Sanam Vakil is a doctoral candidate and researcher in the Middle East Department at the Johns Hopkins School of Advanced
Sanam Vakil is a doctoral candidate and researcher in the Middle East Department at the Johns Hopkins School of Advanced International Studies
WASHINGTON -- The announcement of the cease-fire negotiated between the United States and the Iraqi-based People's Mujahedeen guerillas is a shocking development that is counter to the U.S. strategy in both the Iraq are and the war on terror.
Moreover, it demonstrates the myopic and contradictory vision that continues to guide U.S. policy in the region.
The Mujahedeen Khalq (MKO), also known as the National Council of Resistance and the People's Movement, is an internationally recognized terrorist group that has been on the State Department's Foreign Terrorist Organization list since 1992.
Not only has the MKO been responsible for terrorist activities that have resulted in the death of Americans, but its members also participated in the 1979 U.S. Embassy seizure and subsequent two-year hostage crisis. It opposed the release of the hostages in 1981. The group is outlawed in Iran.
More damning is its 18-year alliance with Saddam Hussein, who provided it with sanctuary and financial support in its efforts to oust the theocratic Islamic government in neighboring Iran. The MKO was a loyal supporter of its Iraqi benefactor, having fought to contain Iranian advances during the eight-year Iran-Iraq war and to repress the Kurdish and Shiite uprisings in northern and southern Iraq after the 1991 gulf war.
The Pentagon, which negotiated the cease-fire with the MKO, is assuming that such an alliance will facilitate the U.S. effort to secure and stabilize Iraq in the near term. But the shortsightedness of such a policy is twofold:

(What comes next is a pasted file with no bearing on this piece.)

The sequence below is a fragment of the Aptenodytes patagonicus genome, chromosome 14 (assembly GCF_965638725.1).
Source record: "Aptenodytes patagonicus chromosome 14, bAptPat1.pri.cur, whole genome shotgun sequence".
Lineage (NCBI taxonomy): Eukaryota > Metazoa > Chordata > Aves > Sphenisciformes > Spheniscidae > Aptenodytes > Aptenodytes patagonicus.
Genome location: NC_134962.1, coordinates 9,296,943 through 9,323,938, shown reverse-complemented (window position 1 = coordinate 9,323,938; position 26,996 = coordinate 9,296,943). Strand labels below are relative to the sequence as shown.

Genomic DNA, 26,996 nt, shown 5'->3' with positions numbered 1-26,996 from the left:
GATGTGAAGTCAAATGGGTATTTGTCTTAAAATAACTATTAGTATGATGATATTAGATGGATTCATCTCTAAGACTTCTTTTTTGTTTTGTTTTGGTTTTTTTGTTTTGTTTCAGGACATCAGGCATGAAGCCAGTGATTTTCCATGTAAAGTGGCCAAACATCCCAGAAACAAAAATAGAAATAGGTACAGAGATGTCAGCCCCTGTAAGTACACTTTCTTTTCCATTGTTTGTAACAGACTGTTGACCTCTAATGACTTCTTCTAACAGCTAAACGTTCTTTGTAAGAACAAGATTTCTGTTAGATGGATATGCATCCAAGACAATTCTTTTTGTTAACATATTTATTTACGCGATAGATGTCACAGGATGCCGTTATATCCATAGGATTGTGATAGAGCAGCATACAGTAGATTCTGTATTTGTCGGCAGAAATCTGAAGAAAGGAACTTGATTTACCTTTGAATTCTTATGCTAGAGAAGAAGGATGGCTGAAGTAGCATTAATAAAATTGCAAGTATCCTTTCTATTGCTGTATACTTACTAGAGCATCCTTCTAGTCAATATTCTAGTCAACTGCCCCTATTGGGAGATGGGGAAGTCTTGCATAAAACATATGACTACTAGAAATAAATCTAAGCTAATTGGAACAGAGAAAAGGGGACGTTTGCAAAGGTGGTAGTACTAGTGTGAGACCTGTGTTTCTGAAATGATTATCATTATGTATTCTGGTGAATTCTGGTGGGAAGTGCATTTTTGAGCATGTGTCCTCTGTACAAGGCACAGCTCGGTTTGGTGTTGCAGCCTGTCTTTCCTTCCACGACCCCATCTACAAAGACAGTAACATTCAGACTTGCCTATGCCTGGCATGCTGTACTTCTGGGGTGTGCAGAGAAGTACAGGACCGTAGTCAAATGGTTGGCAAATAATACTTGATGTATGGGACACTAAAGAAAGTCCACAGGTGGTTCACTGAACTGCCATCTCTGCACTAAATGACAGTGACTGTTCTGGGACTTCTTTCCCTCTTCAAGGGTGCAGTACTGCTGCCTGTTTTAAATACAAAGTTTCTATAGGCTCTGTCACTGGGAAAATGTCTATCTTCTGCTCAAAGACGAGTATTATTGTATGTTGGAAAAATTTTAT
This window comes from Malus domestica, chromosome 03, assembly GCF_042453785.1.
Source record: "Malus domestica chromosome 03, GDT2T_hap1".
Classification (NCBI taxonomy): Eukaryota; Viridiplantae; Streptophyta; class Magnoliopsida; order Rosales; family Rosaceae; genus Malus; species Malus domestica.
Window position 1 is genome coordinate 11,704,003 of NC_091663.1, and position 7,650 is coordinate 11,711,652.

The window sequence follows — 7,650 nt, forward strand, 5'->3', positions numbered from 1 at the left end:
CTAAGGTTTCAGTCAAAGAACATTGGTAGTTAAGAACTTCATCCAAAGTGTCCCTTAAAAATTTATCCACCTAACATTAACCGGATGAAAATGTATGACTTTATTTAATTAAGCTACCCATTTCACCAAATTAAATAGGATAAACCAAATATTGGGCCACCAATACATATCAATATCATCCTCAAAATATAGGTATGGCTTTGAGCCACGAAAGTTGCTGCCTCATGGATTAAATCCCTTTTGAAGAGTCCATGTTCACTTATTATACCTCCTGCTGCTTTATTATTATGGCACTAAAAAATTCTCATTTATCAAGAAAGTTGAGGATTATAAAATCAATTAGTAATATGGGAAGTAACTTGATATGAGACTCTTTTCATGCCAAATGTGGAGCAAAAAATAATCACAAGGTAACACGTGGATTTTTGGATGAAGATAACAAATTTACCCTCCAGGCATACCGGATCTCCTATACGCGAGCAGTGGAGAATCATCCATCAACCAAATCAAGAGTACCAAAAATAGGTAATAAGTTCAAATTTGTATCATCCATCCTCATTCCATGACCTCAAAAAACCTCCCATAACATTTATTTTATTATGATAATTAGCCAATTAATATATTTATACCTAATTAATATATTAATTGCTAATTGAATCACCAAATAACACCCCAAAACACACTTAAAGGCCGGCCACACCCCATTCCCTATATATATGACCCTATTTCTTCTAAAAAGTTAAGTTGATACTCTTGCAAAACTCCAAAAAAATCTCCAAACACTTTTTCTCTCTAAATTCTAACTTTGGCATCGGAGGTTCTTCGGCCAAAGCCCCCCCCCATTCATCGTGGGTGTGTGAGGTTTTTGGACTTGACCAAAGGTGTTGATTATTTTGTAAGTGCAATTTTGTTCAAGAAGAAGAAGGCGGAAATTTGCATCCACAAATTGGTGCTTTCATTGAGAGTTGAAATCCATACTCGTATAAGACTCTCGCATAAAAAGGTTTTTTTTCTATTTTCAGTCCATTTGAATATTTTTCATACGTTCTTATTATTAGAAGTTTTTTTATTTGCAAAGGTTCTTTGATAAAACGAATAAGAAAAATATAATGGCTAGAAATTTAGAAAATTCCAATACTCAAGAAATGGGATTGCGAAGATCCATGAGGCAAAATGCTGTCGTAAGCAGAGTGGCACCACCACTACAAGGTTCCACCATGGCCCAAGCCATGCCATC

First, it delegitimizes America's stabilizing role in Iraq because the Iraqi people undoubtedly will link a U.S.-MKO alliance to the MKO's complicity in Mr. Hussein's treacherous terror campaigns. Iraqis regard the MKO as Mr. Hussein's ruthless mercenaries.
Second, allowing the group to retain its weapons and use them to fight other armed groups in Iraq, as per the agreement, will cause further domestic instability in Iraq by creating a situation susceptible to civil war. Introducing warlordism to Iraq does not benefit the United States.
Perhaps the Bush administration thought that such a cease-fire with the MKO, whose base in northeastern Iraq the Americans attacked early in the war, would be used to bolster U.S. interests in the reconstruction of Iraq and the region generally.
An alliance with the MKO could be used as leverage against the Iranian Shiite clerics who are allegedly trying to exert their influence over Iraq's Shiites, which represent 60 percent of the population. But this tactic will only inflame the already tense relationship between Iran and the United States, including hindering any engagement with Tehran on its disputed weapons of mass destruction program.
The Bush administration has refused to side with different factions within the Iranian government. Rather, it argues that U.S. support should be given to the people of Iran.
Cutting a deal with the MKO will send the wrong signal to the Iranian people and undermine the administration's efforts to capitalize on their pro-American sentiments.
The "Iranian street" can quickly turn against America unless this apparent contradiction in the war on terror is promptly corrected.
Most notably, the agreement with the MKO contradicts U.S. policy implemented after Sept. 11. How is it possible to fight a war on terror when the United States has made an accommodation with a terrorist organization considered as dangerous as the terrorist group of al-Qaida?
By working with the MKO, the Pentagon has legitimized its terror tactics and increased the likelihood that such associations can be made with other terrorist organizations. Ultimately, engaging the MKO has discredited the Bush doctrine and the administration's future initiatives to curtail terrorism.
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